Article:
July 2024

The Anger Wheel of Choice

Another great Positive Discipline tool to keep in your parenting “toolbox” is the Anger Wheel of Choice. The book Sophia’s Anger Wheel is a wonderful story to help teach kids about appropriate ways of expressing anger. This book can be ordered here: positivediscipline.com/products/sophias-anger-wheel-choice

All emotions are okay, not just pleasant/positive emotions. It’s very important to talk about ALL emotions with children so they can start to identify their own emotions as they come and go.

I found it helpful to have a feelings/emotions chart up in the house when my kids were little with real pictures of childrens’ faces (not just cartoon images) so we could point to how we were feeling at different times.

We also used the chart to talk about feelings in general. When talking to children about emotions, it’s great to remind them (and ourselves) that emotions do not stay forever; they come and go. When you are excited, you won’t feel excited forever.

When you are sad, you won’t feel sad forever. We often experience fear or shame around emotions that we are uncomfortable with, and just remembering the fact that the emotion will pass can be so helpful.

Once we are clear with ourselves and our children that ALL emotions are okay, we can begin to discuss behavior. What a child FEELS is always okay. What they DO, however, may not always be okay. Self-regulation is a life-long goal and is certainly not going to be mastered by a young child. But through lots of practice and modeling, children can learn safe and appropriate ways of expressing difficult emotions like anger, and they can learn ways to self-soothe and calm down when they are ready.

Rather than focusing on what it’s NOT okay to do when you’re angry (which can unintentionally reinforce what you’re trying to avoid), make a chart together with ideas about what you CAN do when you experience anger. Come up with ideas together as a family and put all the safe, appropriate ideas for expressing anger on your family’s Anger Wheel of Choice.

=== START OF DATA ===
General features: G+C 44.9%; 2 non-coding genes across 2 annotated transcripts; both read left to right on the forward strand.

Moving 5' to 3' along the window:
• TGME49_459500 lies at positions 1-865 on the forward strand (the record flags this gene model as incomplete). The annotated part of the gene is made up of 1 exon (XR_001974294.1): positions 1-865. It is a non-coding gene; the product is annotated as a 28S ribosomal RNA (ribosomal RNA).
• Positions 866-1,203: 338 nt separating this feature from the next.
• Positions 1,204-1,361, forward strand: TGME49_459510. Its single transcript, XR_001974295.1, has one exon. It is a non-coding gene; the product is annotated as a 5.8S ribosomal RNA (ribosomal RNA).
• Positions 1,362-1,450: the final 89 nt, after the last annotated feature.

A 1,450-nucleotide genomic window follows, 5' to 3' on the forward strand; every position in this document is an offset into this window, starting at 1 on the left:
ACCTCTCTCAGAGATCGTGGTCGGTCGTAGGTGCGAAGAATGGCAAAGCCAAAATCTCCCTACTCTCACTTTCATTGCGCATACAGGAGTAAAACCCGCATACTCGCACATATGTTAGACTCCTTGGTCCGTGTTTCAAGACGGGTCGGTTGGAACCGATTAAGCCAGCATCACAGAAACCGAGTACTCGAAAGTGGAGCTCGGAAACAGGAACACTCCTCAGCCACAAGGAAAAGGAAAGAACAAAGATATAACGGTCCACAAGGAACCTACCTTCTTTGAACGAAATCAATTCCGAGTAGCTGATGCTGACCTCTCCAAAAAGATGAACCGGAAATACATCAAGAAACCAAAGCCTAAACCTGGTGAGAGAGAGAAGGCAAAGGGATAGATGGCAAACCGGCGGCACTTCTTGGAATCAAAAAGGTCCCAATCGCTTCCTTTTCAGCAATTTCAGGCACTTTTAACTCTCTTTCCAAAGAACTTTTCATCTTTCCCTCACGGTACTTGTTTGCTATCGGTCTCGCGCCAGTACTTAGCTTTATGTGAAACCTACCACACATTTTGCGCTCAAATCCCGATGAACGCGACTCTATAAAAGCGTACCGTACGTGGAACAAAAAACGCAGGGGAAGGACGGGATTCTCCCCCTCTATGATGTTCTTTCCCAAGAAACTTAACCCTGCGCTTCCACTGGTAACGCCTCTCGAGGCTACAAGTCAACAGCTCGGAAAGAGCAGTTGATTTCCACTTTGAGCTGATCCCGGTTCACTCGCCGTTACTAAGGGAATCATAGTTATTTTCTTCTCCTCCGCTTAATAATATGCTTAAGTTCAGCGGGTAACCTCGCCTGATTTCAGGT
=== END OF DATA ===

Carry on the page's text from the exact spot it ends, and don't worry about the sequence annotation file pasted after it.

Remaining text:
Display this somewhere in the home where everyone can see it (low enough that it’s at the eye-level of the child). Some ideas that may go on your wheel can include: go to your cool-down space, draw your feelings, mash clay, squeeze a pillow, yell outside, put the problem on the agenda for the next family meeting, etc. You can have a few ideas on the wheel already when you present it to your child, and ask if they have any ideas they’d like to add to the wheel.

When it comes to the Anger Wheel of Choice, here are some DOs and DON’Ts:
DO: Create the wheel WITH your kids. Involve them in as much of the process as possible. They can come up with ideas, draw the pictures, and/or help decide where to display the wheel.
DON’T: Discuss the Anger Wheel of Choice for the first time when your child is angry.
DO: Talk about the Anger Wheel of Choice at a time when everyone is calm. Our brains go into fight/flight/freeze mode when we are angry and when children are in this state they are not able to think clearly or learn.

DON’T: Force your child to pick one of the ideas off the wheel when they are angry. It’s just a visual tool to help children remember some positive ways of expressing their anger. It can easily turn into a power struggle if you try to force them to pick something and they are not interested. If they don’t want to pick something, that’s fine.

DO: Point to the wheel when your child is angry and ask if he or she would like to pick an idea from the wheel. Remember to validate your child’s feelings as well. This can look like: “It seems like you’re feeling really angry. You are yelling and hitting. It’s ok to feel angry and I’m not ok with being hit. Would you like to choose something from the Anger Wheel of Choice?” Sometimes the less words we use the better. Just pointing to the wheel when you notice your child is feeling angry can be enough of a reminder.

Remember that we have many tools, and that there is no tool that will work in every situation with every kid. Having the Anger Wheel of Choice as another tool in your home can be an asset to your family, but it won’t be the one thing that works every time. I like to think of each of the Positive Discipline tools as small stepping stones that lead toward a more peaceful, respectful home.

Hannah Stubblefield is a certified Positive Discipline Parent Educator. She is a former teacher and current co-owner of Wonderland Toys & Classroom Resources in Aptos. She is wife to Chris, step-mom to Sebastian, boy-mom to Adam, girl-mom to Maya, and dog-mom to Samson. Check out her ongoing in-person parenting classes at the Family Circle Center in Aptos.

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